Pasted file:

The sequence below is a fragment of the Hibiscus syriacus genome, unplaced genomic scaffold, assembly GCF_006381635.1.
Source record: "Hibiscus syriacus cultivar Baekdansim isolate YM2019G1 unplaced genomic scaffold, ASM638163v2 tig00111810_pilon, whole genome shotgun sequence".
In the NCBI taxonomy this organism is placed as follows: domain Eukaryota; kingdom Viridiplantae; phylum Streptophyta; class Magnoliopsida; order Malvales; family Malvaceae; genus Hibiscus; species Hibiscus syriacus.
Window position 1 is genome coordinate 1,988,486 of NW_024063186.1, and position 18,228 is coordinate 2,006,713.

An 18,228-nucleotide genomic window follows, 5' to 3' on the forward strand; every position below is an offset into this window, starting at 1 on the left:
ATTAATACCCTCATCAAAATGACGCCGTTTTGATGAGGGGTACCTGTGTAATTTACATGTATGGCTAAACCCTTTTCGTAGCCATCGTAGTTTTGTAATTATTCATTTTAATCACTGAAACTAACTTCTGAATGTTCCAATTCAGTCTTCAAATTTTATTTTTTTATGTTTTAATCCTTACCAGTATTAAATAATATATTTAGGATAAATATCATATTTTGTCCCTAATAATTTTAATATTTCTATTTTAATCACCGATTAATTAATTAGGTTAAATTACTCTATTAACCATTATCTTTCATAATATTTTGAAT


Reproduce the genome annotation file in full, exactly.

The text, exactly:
The sequence below is a fragment of the Hibiscus syriacus genome, unplaced genomic scaffold, assembly GCF_006381635.1.
Source record: "Hibiscus syriacus cultivar Baekdansim isolate YM2019G1 unplaced genomic scaffold, ASM638163v2 tig00111810_pilon, whole genome shotgun sequence".
In the NCBI taxonomy this organism is placed as follows: domain Eukaryota; kingdom Viridiplantae; phylum Streptophyta; class Magnoliopsida; order Malvales; family Malvaceae; genus Hibiscus; species Hibiscus syriacus.
Window position 1 is genome coordinate 1,988,486 of NW_024063186.1, and position 18,228 is coordinate 2,006,713.

An 18,228-nucleotide genomic window follows, 5' to 3' on the forward strand; every position below is an offset into this window, starting at 1 on the left:
ATTAATACCCTCATCAAAATGACGCCGTTTTGATGAGGGGTACCTGTGTAATTTACATGTATGGCTAAACCCTTTTCGTAGCCATCGTAGTTTTGTAATTATTCATTTTAATCACTGAAACTAACTTCTGAATGTTCCAATTCAGTCTTCAAATTTTATTTTTTTATGTTTTAATCCTTACCAGTATTAAATAATATATTTAGGATAAATATCATATTTTGTCCCTAATAATTTTAATATTTCTATTTTAATCACCGATTAATTAATTAGGTTAAATTACTCTATTAACCATTATCTTTCATAATATTTTGAAT